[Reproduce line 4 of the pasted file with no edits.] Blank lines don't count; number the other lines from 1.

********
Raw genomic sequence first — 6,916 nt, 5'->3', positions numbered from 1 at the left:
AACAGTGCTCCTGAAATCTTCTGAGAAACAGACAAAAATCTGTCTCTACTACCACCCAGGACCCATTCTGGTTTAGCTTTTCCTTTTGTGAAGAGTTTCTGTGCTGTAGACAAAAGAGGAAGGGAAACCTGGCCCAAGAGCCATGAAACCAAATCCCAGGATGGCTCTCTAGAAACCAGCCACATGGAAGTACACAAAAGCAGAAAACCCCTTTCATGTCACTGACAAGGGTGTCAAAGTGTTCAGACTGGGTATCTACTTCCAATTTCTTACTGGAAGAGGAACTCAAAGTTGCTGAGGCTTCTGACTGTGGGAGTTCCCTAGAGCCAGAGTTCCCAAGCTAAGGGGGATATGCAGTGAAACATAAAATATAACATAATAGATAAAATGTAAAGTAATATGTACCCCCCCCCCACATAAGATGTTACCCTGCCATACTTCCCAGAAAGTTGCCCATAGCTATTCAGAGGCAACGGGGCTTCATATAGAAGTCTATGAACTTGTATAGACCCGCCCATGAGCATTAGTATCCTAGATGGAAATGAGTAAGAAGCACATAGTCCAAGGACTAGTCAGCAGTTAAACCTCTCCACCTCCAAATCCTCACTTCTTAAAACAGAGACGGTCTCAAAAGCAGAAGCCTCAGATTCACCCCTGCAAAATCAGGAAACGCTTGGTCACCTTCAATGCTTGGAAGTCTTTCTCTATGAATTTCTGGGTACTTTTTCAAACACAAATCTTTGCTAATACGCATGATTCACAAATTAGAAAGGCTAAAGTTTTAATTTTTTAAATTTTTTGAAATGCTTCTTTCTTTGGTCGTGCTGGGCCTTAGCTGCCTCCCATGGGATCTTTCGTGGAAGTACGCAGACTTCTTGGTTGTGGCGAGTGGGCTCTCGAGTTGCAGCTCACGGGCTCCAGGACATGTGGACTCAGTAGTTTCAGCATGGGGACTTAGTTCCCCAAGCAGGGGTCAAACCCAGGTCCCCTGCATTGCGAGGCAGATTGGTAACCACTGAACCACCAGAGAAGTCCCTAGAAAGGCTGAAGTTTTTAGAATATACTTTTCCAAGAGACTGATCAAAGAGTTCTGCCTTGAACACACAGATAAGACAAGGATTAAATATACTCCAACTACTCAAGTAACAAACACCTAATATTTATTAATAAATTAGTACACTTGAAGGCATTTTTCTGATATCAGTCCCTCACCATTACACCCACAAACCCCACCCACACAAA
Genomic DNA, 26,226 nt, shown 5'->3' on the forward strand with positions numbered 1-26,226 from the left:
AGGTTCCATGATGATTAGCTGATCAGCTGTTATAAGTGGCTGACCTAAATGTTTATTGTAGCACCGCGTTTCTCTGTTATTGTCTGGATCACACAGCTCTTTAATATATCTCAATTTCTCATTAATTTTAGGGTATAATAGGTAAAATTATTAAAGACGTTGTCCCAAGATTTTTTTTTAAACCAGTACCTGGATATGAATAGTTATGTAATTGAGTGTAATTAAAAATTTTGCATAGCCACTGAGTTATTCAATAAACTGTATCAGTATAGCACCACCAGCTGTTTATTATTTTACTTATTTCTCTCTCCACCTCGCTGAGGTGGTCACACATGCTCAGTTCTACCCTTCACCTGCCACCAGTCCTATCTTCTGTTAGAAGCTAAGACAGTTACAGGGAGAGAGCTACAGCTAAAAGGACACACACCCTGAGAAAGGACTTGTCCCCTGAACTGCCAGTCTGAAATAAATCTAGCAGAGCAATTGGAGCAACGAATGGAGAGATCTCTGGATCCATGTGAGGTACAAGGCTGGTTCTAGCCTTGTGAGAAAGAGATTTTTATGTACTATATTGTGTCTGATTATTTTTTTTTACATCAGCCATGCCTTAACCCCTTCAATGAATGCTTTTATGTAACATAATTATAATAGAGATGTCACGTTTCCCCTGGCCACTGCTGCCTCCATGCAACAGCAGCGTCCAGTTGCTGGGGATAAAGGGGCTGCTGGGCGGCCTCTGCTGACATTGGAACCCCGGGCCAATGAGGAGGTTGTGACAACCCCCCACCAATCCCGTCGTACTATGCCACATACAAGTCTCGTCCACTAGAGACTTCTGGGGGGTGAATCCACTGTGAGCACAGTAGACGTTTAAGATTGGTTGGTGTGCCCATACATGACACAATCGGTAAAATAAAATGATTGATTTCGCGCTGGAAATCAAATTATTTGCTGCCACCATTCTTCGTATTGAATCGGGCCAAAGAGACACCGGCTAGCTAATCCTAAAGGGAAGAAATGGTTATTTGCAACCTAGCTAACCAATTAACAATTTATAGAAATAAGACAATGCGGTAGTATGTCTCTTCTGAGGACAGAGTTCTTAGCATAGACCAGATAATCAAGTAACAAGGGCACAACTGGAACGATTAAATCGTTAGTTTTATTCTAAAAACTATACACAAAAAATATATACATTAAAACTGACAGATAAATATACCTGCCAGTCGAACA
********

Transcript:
AGGTTCCATGATGATTAGCTGATCAGCTGTTATAAGTGGCTGACCTAAATGTTTATTGTAGCACCGCGTTTCTCTGTTATTGTCTGGATCACACAGCTCTTTAATATATCTCAATTTCTCATTAATTTTAGGGTATAATAGGTAAAATTATTAAAGACGTTGTCCCAAGATTTTTTTTTAAACCAGTACCTGGATATGAATAGTTATGTAATTGAGTGTAATTAAAAATTTTGCATAGCCACTGAGTTATTCAATAAACTGTATCAGTATAGCACCACCAGCTGTTTATTATTTTACTTATTTCTCTCTCCACCTCGCTGAGGTGGTCACACATGCTCAGTTCTACCCTTCACCTGCCACCAGTCCTATCTTCTGTTAGAAGCTAAGACAGTTACAGGGAGAGAGCTACAGCTAAAAGGACACACACCCTGAGAAAGGACTTGTCCCCTGAACTGCCAGTCTGAAATAAATCTAGCAGAGCAATTGGAGCAACGAATGGAGAGATCTCTGGATCCATGTGAGGTACAAGGCTGGTTCTAGCCTTGTGAGAAAGAGATTTTTATGTACTATATTGTGTCTGATTATTTTTTTTTACATCAGCCATGCCTTAACCCCTTCAATGAATGCTTTTATGTAACATAATTATAATAGAGATGTCACGTTTCCCCTGGCCACTGCTGCCTCCATGCAACAGCAGCGTCCAGTTGCTGGGGATAAAGGGGCTGCTGGGCGGCCTCTGCTGACATTGGAACCCCGGGCCAATGAGGAGGTTGTGACAACCCCCCACCAATCCCGTCGTACTATGCCACATACAAGTCTCGTCCACTAGAGACTTCTGGGGGGTGAATCCACTGTGAGCACAGTAGACGTTTAAGATTGGTTGGTGTGCCCATACATGACACAATCGGTAAAATAAAATGATTGATTTCGCGCTGGAAATCAAATTATTTGCTGCCACCATTCTTCGTATTGAATCGGGCCAAAGAGACACCGGCTAGCTAATCCTAAAGGGAAGAAATGGTTATTTGCAACCTAGCTAACCAATTAACAATTTATAGAAATAAGACAATGCGGTAGTATGTCTCTTCTGAGGACAGAGTTCTTAGCATAGACCAGATAATCAAGTAACAAGGGCACAACTGGAACGATTAAATCGTTAGTTTTATTCTAAAAACTATACACAAAAAATATATACATTAAAACTGACAGATAAATATACCTGCCAGTCGAACA